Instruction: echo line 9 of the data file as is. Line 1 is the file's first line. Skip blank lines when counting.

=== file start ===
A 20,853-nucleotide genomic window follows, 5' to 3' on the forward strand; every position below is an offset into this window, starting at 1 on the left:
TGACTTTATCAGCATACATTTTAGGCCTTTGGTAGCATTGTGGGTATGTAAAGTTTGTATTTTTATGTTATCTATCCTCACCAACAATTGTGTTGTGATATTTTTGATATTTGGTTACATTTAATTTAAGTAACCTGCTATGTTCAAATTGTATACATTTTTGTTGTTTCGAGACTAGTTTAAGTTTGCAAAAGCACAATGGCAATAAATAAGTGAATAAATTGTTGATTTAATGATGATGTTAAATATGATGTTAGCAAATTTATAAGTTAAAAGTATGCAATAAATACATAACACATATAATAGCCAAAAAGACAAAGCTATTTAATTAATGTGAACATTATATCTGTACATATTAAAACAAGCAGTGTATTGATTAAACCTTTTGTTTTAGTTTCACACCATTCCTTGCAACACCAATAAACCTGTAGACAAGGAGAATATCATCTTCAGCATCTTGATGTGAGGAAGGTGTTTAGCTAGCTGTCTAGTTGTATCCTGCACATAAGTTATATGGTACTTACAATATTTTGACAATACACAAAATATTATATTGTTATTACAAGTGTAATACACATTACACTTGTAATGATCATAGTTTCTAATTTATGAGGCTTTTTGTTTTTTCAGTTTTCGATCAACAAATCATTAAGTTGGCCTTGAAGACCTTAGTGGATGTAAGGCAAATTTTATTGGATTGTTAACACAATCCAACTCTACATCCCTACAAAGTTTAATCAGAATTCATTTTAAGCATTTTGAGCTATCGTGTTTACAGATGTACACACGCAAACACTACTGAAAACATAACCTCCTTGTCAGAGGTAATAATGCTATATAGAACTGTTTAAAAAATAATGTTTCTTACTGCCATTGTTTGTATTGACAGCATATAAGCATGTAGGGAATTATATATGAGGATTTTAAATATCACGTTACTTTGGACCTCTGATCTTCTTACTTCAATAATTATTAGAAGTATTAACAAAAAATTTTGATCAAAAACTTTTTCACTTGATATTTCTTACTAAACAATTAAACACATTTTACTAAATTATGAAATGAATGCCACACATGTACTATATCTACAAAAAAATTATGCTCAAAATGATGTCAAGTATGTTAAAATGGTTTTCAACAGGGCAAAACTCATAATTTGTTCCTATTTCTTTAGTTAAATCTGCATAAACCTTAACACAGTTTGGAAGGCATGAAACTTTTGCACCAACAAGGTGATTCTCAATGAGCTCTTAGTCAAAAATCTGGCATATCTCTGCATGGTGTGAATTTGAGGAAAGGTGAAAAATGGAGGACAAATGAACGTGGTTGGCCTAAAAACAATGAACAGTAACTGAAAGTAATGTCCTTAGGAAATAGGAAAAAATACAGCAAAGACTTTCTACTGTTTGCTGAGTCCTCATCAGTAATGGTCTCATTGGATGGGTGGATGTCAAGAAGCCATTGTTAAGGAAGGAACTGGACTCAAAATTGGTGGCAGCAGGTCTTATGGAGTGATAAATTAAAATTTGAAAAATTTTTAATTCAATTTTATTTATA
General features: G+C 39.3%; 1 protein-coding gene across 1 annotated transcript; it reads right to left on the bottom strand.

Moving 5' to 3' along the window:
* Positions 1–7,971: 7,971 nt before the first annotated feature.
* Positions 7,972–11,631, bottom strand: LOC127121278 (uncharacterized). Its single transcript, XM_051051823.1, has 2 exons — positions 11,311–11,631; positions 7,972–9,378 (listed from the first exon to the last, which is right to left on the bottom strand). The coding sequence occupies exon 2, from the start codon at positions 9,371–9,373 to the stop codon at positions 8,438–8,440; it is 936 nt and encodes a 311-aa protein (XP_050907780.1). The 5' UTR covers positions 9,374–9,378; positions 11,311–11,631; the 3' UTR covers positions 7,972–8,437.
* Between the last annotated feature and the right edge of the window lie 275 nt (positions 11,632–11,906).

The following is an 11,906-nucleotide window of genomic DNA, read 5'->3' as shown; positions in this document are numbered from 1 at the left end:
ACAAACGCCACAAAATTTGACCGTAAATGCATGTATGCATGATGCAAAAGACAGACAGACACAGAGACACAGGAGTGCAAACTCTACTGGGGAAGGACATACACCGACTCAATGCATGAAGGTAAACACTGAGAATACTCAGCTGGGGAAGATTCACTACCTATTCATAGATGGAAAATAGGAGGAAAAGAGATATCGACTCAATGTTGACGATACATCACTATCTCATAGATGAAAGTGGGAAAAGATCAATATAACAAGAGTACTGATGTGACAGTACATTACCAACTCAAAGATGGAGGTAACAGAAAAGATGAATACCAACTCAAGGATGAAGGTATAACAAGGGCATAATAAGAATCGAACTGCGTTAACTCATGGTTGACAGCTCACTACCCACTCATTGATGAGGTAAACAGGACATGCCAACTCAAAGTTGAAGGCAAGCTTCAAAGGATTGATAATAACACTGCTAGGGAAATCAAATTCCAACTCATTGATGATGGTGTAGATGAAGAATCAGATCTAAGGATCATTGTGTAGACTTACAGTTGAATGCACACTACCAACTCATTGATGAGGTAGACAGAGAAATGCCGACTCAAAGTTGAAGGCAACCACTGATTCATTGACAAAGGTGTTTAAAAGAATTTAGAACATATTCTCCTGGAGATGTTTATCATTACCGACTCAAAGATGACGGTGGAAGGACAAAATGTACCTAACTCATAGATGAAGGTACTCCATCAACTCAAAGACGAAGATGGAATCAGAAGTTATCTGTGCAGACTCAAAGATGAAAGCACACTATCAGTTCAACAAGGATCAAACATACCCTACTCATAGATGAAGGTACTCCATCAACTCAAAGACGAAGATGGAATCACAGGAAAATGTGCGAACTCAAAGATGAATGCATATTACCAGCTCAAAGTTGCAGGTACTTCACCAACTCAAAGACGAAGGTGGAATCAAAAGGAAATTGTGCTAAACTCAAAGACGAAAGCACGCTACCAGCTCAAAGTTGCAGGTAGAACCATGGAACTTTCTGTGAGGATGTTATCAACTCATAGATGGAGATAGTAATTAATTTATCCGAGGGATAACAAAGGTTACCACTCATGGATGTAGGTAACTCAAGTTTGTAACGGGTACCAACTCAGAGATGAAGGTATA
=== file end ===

ACAAACGCCACAAAATTTGACCGTAAATGCATGTATGCATGATGCAAAAGACAGACAGACACAGAGACACAGGAGTGCAAACTCTACTGGGGAAGGACATACACCGACTCAATGCATGAAGGTAAACACTGAGAATACTCAGCTGGGGAAGATTCACTACCTATTCATAGATGGAAAATAGGAGGAAAAGAGATATCGACTCAATGTTGACGATACATCACTATCTCATAGATGAAAGTGGGAAAAGATCAATATAACAAGAGTACTGATGTGACAGTACATTACCAACTCAAAGATGGAGGTAACAGAAAAGATGAATACCAACTCAAGGATGAAGGTATAACAAGGGCATAATAAGAATCGAACTGCGTTAACTCATGGTTGACAGCTCACTACCCACTCATTGATGAGGTAAACAGGACATGCCAACTCAAAGTTGAAGGCAAGCTTCAAAGGATTGATAATAACACTGCTAGGGAAATCAAATTCCAACTCATTGATGATGGTGTAGATGAAGAATCAGATCTAAGGATCATTGTGTAGACTTACAGTTGAATGCACACTACCAACTCATTGATGAGGTAGACAGAGAAATGCCGACTCAAAGTTGAAGGCAACCACTGATTCATTGACAAAGGTGTTTAAAAGAATTTAGAACATATTCTCCTGGAGATGTTTATCATTACCGACTCAAAGATGACGGTGGAAGGACAAAATGTACCTAACTCATAGATGAAGGTACTCCATCAACTCAAAGACGAAGATGGAATCAGAAGTTATCTGTGCAGACTCAAAGATGAAAGCACACTATCAGTTCAACAAGGATCAAACATACCCTACTCATAGATGAAGGTACTCCATCAACTCAAAGACGAAGATGGAATCACAGGAAAATGTGCGAACTCAAAGATGAATGCATATTACCAGCTCAAAGTTGCAGGTACTTCACCAACTCAAAGACGAAGGTGGAATCAAAAGGAAATTGTGCTAAACTCAAAGACGAAAGCACGCTACCAGCTCAAAGTTGCAGGTAGAACCATGGAACTTTCTGTGAGGATGTTATCAACTCATAGATGGAGATAGTAATTAATTTATCCGAGGGATAACAAAGGTTACCACTCATGGATGTAGGTAACTCAAGTTTGTAACGGGTACCAACTCAGAGATGAAGGTATA